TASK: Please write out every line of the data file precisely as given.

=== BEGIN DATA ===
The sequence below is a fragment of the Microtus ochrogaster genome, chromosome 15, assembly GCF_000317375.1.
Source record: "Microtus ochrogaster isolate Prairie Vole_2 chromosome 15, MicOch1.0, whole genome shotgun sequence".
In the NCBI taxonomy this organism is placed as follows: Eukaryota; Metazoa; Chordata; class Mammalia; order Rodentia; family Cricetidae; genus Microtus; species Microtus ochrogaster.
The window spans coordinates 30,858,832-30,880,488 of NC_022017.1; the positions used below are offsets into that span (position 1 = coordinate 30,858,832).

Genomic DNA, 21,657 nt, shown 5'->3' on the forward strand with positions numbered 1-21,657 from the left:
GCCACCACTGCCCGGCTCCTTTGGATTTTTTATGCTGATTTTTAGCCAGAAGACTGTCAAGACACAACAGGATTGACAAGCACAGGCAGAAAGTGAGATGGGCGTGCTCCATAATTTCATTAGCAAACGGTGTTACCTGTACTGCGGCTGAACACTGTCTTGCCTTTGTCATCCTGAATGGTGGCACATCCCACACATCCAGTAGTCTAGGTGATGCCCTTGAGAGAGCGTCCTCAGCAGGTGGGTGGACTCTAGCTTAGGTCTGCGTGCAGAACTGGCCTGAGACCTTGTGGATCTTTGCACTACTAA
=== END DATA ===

The sequence below is a fragment of the Microtus ochrogaster genome, chromosome 15, assembly GCF_000317375.1.
Source record: "Microtus ochrogaster isolate Prairie Vole_2 chromosome 15, MicOch1.0, whole genome shotgun sequence".
In the NCBI taxonomy this organism is placed as follows: Eukaryota; Metazoa; Chordata; class Mammalia; order Rodentia; family Cricetidae; genus Microtus; species Microtus ochrogaster.
The window spans coordinates 30,858,832-30,880,488 of NC_022017.1; the positions used below are offsets into that span (position 1 = coordinate 30,858,832).

Genomic DNA, 21,657 nt, shown 5'->3' on the forward strand with positions numbered 1-21,657 from the left:
GCCACCACTGCCCGGCTCCTTTGGATTTTTTATGCTGATTTTTAGCCAGAAGACTGTCAAGACACAACAGGATTGACAAGCACAGGCAGAAAGTGAGATGGGCGTGCTCCATAATTTCATTAGCAAACGGTGTTACCTGTACTGCGGCTGAACACTGTCTTGCCTTTGTCATCCTGAATGGTGGCACATCCCACACATCCAGTAGTCTAGGTGATGCCCTTGAGAGAGCGTCCTCAGCAGGTGGGTGGACTCTAGCTTAGGTCTGCGTGCAGAACTGGCCTGAGACCTTGTGGATCTTTGCACTACTAA